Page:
History of Delaware County and Muncie, Indiana
Delaware County History
Delaware County was formed in 1827. It was named for the Delaware, a Native American people who then still inhabited the area. The Delaware were moved to new lands west of the Mississippi River in the 1840s. The county was once home to The Prophet, a brother of Tecumseh who instigated a major Indian uprising in 1811. David Conner was the first white settler, arriving in the early 1810s.
Following the American Civil War the county experienced an economic boom caused by the discovery of natural gas, which spurred rapid industrial growth in the surrounding area.
The first discovery of natural gas in Indiana occurred in 1876 in the town of Eaton. A company was drilling in search of coal, and when they had reaching a depth of six-hundred feet, there was a loud noise and foul smelling fumes began coming from the well. After a brief investigation, it was decided they had breached the ceiling of Hell, and the hole was quickly filled in. In 1884, when natural gas was discovered in nearby Ohio, people recalled the incident. They returned to the spot and opened Indiana's first natural gas well. The gas was so abundant and strong that when the well was lit, the flames could be see from Muncie.
According to the 2010 census, the county has a total area of 395.91 square miles (1,025.4 km2), of which 392.12 square miles (1,015.6 km2) (or 99.04%) is land and 3.78 square miles (9.8 km2) (or 0.95%) is water. The county is drained by White and Mississinewa rivers. The surface is level, and the soil fertile.
Climate and Weather
In recent years, average temperatures in Muncie have ranged from a low of 16 °F (−9 °C) in January to a high of 85 °F (29 °C) in July, although a record low of −29 °F (−34 °C) was recorded in January 1994 and a record high of 102 °F (39 °C) was recorded in June 1988. Average monthly precipitation ranged from 2.06 inches (52 mm) in January to 4.28 inches (109 mm) in June.
The county government is a constitutional body, and is granted specific powers by the Constitution of Indiana, and by the Indiana Code.
County Council: The county council is the legislative branch of the county government and controls all the spending and revenue collection in the county. Representatives are elected from county districts. The council members serve four-year terms. They are responsible for setting salaries, the annual budget, and special spending. The council also has limited authority to impose local taxes, in the form of an income and property tax that is subject to state level approval, excise taxes, and service taxes.
Board of Commissioners: The executive body of the county is made of a board of commissioners. The commissioners are elected county-wide, in staggered terms, and each serves a four-year term. One of the commissioners, typically the most senior, serves as president. The commissioners are charged with executing the acts legislated by the council, collecting revenue, and managing the day-to-day functions of the county government.
Court: The county maintains a small claims court that can handle some civil cases. The judge on the court is elected to a term of four years and must be a member of the Indiana Bar Association. The judge is assisted by a constable who is also elected to a four-year term. In some cases, court decisions can be appealed to the state levelcircuit court.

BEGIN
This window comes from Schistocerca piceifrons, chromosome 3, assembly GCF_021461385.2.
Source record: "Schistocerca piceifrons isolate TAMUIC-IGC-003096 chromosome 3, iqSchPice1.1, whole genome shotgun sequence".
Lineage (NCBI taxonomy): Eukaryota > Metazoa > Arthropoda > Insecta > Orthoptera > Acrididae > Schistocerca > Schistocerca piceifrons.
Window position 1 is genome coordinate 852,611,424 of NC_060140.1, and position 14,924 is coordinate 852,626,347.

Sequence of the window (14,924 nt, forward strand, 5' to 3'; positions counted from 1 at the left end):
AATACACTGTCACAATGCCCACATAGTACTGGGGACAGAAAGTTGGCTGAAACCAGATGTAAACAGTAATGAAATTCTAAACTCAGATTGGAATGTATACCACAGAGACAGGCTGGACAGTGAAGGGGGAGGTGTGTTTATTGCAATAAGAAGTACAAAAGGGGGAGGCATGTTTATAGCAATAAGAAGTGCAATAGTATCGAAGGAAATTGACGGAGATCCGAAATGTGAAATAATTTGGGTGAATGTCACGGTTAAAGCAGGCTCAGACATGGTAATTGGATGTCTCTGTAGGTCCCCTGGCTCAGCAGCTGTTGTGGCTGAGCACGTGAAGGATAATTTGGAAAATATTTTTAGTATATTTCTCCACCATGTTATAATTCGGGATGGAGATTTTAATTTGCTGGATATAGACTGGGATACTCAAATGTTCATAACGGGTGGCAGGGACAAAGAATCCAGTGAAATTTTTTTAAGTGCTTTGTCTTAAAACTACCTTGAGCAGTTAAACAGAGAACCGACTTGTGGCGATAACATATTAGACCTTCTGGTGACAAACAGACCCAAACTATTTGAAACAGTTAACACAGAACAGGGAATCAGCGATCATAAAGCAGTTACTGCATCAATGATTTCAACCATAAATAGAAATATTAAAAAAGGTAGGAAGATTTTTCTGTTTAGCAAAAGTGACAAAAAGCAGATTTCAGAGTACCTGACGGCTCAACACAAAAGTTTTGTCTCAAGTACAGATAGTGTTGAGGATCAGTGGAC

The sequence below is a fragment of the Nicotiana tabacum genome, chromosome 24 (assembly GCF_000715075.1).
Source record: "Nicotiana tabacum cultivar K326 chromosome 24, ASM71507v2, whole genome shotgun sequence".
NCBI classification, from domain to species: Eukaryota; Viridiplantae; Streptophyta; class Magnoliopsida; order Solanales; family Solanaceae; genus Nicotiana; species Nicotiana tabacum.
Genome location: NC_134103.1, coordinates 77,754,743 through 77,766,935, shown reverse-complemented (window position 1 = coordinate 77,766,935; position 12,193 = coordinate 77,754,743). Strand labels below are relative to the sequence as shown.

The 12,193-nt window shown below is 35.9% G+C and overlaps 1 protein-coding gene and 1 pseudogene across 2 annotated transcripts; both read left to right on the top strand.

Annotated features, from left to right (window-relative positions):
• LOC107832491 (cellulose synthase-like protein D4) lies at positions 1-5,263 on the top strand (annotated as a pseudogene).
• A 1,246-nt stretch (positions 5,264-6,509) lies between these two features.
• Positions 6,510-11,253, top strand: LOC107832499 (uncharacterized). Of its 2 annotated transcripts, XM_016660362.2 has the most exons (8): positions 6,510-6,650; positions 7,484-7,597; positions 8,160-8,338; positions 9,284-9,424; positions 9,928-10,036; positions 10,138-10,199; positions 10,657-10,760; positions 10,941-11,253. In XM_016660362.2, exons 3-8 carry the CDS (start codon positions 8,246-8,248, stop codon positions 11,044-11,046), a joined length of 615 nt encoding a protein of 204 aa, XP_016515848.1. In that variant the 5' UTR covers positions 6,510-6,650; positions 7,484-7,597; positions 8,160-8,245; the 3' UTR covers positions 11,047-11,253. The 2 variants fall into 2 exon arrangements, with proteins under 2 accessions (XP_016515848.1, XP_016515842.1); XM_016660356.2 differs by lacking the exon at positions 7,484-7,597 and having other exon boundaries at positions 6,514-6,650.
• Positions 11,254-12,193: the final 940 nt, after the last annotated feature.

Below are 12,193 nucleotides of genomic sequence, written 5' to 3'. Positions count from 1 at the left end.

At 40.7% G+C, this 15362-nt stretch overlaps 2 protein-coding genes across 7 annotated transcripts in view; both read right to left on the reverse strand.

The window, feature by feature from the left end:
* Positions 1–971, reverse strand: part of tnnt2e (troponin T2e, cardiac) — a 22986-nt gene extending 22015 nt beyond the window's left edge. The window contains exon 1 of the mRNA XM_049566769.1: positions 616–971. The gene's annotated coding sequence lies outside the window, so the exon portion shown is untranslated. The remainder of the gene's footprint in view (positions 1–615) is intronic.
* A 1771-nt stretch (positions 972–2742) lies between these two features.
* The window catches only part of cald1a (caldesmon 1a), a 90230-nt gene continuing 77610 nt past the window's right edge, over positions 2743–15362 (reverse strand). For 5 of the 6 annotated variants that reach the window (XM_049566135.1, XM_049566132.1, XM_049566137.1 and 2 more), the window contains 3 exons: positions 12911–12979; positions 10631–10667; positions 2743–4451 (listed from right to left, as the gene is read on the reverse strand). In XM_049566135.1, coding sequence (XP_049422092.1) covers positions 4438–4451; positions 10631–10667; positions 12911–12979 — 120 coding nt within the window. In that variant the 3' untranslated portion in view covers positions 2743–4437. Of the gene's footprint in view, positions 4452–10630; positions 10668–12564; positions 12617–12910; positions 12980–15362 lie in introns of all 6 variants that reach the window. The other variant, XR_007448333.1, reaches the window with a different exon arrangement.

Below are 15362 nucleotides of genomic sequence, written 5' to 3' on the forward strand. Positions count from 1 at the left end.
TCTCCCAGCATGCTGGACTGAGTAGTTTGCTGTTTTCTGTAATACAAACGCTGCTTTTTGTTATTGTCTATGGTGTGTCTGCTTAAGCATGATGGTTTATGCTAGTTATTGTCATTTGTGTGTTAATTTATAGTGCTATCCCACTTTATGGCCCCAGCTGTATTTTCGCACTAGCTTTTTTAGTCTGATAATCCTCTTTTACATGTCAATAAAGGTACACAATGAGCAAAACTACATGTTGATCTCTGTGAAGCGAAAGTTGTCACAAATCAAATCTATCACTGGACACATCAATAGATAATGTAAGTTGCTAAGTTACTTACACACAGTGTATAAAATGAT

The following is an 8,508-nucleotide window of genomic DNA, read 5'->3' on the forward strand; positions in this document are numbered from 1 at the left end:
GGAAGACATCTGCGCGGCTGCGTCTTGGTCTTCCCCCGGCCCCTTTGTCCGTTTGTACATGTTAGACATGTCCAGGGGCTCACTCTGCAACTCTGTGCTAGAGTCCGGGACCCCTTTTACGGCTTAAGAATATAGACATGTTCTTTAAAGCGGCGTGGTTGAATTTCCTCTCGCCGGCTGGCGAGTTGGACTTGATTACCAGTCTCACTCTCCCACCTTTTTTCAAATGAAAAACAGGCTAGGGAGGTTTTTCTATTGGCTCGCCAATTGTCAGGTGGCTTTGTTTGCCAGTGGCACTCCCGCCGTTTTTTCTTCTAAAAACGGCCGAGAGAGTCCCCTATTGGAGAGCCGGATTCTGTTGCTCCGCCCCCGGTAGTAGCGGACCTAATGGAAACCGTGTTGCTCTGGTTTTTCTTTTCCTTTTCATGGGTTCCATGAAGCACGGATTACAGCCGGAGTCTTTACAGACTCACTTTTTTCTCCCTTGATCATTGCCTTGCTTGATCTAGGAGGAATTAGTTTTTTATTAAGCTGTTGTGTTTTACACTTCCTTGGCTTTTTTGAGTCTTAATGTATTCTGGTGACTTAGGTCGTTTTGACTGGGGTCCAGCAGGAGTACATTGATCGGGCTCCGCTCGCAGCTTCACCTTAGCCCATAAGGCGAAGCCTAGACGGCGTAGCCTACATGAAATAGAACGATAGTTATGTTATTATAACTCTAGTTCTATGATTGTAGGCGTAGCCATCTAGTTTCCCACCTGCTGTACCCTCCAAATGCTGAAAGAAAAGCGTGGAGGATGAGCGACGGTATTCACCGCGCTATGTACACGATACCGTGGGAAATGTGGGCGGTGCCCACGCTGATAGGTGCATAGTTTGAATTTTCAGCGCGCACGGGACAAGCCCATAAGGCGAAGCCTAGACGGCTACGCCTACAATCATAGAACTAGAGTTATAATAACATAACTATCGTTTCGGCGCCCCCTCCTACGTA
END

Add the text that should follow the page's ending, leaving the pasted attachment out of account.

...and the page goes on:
County Officials: The county has several other elected offices, including sheriff, coroner, auditor, treasurer, recorder, surveyor, and circuit court clerk. Each of these elected officers serves a term of four years and oversees a different part of county government. Members elected to county government positions are required to declare party affiliations and to be residents of the county.
Delaware County is part of Indiana's 6th congressional district; Indiana Senate district 26; and Indiana House of Representatives districts 33, 34 and 35.
As of the census of 2000, there were 118,769 people, 47,131 households, and 29,692 families residing in the county. The population density was 302 people per square mile (117/km²). There were 51,032 housing units at an average density of 130 per square mile (50/km²). The racial makeup of the county was 90.73% White, 6.72% Black or African American, 0.23% Native American, 0.66% Asian, 0.05% Pacific Islander, 0.47% from other races, and 1.13% from two or more races. 1.10% of the population were Hispanic or Latinoof any race.
34.9% were of English ancestry, 20.9% were of German ancestry, and 9.8% were of Irish ancestry according to the 2010 American Community Survey.
There were 47,131 households out of which 27.80% had children under the age of 18 living with them, 48.50% were married couples living together, 10.90% had a female householder with no husband present, and 37.00% were non-families. 28.20% of all households were made up of individuals and 10.40% had someone living alone who was 65 years of age or older. The average household size was 2.37 and the average family size was 2.90.
In the county the population was spread out with 22.10% under the age of 18, 16.90% from 18 to 24, 25.60% from 25 to 44, 21.90% from 45 to 64, and 13.50% who were 65 years of age or older. The median age was 34 years. For every 100 females there were 92.20 males. For every 100 females age 18 and over, there were 89.20 males.
The median income for a household in the county was $34,659, and the median income for a family was $45,394. Males had a median income of $36,155 versus $23,268 for females. The per capita income for the county was $19,233. About 9.00% of families and 15.10% of the population were below the poverty line, including 15.70% of those under age 18 and 8.00% of those age 65 or over.
City of Muncie History
Muncie is a city in Center Township and the county seat of Delaware County in east central Indiana. As of the2010 Census, the city's population was 70,085. It is the principal city of the Muncie, Indiana, Metropolitan Statistical Area, which has a population of 118,769.
Muncie is the home of Ball State University and the Ball Corporation (1888–1998) and the birthplace of the comic stripGarfield. Thanks to the Middletown studies first conducted in the 1920s, it is said to be one of the most studied U.S. cities of its size.
The area was first settled in the 1770s by the Lenape people, who had been transported from their tribal lands in the Mid-Atlantic region (all of New Jersey plus southeastern New York, eastern Pennsylvania, and northern Delaware) to Ohio and eastern Indiana. They founded several towns along the White River including Munsee Town (according to historical map of "The Indians" by Clark Ray), near the site of present-day Muncie.